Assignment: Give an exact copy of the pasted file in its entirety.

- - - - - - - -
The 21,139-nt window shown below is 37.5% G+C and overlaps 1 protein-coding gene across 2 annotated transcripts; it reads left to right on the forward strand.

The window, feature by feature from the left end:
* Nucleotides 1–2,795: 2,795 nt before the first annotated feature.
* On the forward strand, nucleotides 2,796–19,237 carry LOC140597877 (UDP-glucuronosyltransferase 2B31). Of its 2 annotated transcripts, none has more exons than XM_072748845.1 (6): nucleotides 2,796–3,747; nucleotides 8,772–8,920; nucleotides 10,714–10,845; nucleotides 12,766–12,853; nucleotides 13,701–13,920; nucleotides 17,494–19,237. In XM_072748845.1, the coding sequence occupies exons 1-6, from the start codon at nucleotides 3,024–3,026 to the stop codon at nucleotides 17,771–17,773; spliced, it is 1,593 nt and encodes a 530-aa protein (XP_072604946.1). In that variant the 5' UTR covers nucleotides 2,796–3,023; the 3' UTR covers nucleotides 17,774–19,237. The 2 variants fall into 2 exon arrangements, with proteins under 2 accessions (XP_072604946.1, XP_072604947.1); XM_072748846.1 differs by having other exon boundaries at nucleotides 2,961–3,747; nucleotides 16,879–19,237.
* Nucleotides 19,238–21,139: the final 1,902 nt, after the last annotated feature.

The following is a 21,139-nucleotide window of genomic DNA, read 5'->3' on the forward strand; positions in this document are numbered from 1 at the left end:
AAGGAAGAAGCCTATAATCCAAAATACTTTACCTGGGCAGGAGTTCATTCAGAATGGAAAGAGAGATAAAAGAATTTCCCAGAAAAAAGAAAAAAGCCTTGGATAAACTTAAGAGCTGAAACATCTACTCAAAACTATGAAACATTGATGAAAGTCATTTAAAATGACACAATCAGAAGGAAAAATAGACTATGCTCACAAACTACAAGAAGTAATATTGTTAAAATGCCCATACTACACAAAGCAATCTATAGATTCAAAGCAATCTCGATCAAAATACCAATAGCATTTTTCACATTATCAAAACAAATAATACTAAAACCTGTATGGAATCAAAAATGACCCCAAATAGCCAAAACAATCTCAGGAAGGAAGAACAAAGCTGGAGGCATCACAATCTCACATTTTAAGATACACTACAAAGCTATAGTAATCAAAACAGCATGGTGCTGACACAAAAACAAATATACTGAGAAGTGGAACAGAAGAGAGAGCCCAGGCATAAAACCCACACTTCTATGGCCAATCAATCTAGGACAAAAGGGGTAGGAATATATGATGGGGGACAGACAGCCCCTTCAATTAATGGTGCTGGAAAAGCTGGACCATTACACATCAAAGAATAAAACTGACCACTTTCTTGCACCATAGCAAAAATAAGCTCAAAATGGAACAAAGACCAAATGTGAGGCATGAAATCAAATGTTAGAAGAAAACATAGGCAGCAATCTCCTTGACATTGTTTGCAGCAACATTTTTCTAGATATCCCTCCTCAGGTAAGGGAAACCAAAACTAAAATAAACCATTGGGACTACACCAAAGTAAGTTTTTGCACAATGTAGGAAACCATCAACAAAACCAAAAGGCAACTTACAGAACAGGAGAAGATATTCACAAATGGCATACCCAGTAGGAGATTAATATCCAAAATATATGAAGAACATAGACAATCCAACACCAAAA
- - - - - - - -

The 21,139-nt window shown below is 37.5% G+C and overlaps 1 protein-coding gene across 2 annotated transcripts; it reads left to right on the forward strand.

The window, feature by feature from the left end:
* Nucleotides 1–2,795: 2,795 nt before the first annotated feature.
* On the forward strand, nucleotides 2,796–19,237 carry LOC140597877 (UDP-glucuronosyltransferase 2B31). Of its 2 annotated transcripts, none has more exons than XM_072748845.1 (6): nucleotides 2,796–3,747; nucleotides 8,772–8,920; nucleotides 10,714–10,845; nucleotides 12,766–12,853; nucleotides 13,701–13,920; nucleotides 17,494–19,237. In XM_072748845.1, the coding sequence occupies exons 1-6, from the start codon at nucleotides 3,024–3,026 to the stop codon at nucleotides 17,771–17,773; spliced, it is 1,593 nt and encodes a 530-aa protein (XP_072604946.1). In that variant the 5' UTR covers nucleotides 2,796–3,023; the 3' UTR covers nucleotides 17,774–19,237. The 2 variants fall into 2 exon arrangements, with proteins under 2 accessions (XP_072604946.1, XP_072604947.1); XM_072748846.1 differs by having other exon boundaries at nucleotides 2,961–3,747; nucleotides 16,879–19,237.
* Nucleotides 19,238–21,139: the final 1,902 nt, after the last annotated feature.

The following is a 21,139-nucleotide window of genomic DNA, read 5'->3' on the forward strand; positions in this document are numbered from 1 at the left end:
AAGGAAGAAGCCTATAATCCAAAATACTTTACCTGGGCAGGAGTTCATTCAGAATGGAAAGAGAGATAAAAGAATTTCCCAGAAAAAAGAAAAAAGCCTTGGATAAACTTAAGAGCTGAAACATCTACTCAAAACTATGAAACATTGATGAAAGTCATTTAAAATGACACAATCAGAAGGAAAAATAGACTATGCTCACAAACTACAAGAAGTAATATTGTTAAAATGCCCATACTACACAAAGCAATCTATAGATTCAAAGCAATCTCGATCAAAATACCAATAGCATTTTTCACATTATCAAAACAAATAATACTAAAACCTGTATGGAATCAAAAATGACCCCAAATAGCCAAAACAATCTCAGGAAGGAAGAACAAAGCTGGAGGCATCACAATCTCACATTTTAAGATACACTACAAAGCTATAGTAATCAAAACAGCATGGTGCTGACACAAAAACAAATATACTGAGAAGTGGAACAGAAGAGAGAGCCCAGGCATAAAACCCACACTTCTATGGCCAATCAATCTAGGACAAAAGGGGTAGGAATATATGATGGGGGACAGACAGCCCCTTCAATTAATGGTGCTGGAAAAGCTGGACCATTACACATCAAAGAATAAAACTGACCACTTTCTTGCACCATAGCAAAAATAAGCTCAAAATGGAACAAAGACCAAATGTGAGGCATGAAATCAAATGTTAGAAGAAAACATAGGCAGCAATCTCCTTGACATTGTTTGCAGCAACATTTTTCTAGATATCCCTCCTCAGGTAAGGGAAACCAAAACTAAAATAAACCATTGGGACTACACCAAAGTAAGTTTTTGCACAATGTAGGAAACCATCAACAAAACCAAAAGGCAACTTACAGAACAGGAGAAGATATTCACAAATGGCATACCCAGTAGGAGATTAATATCCAAAATATATGAAGAACATAGACAATCCAACACCAAAA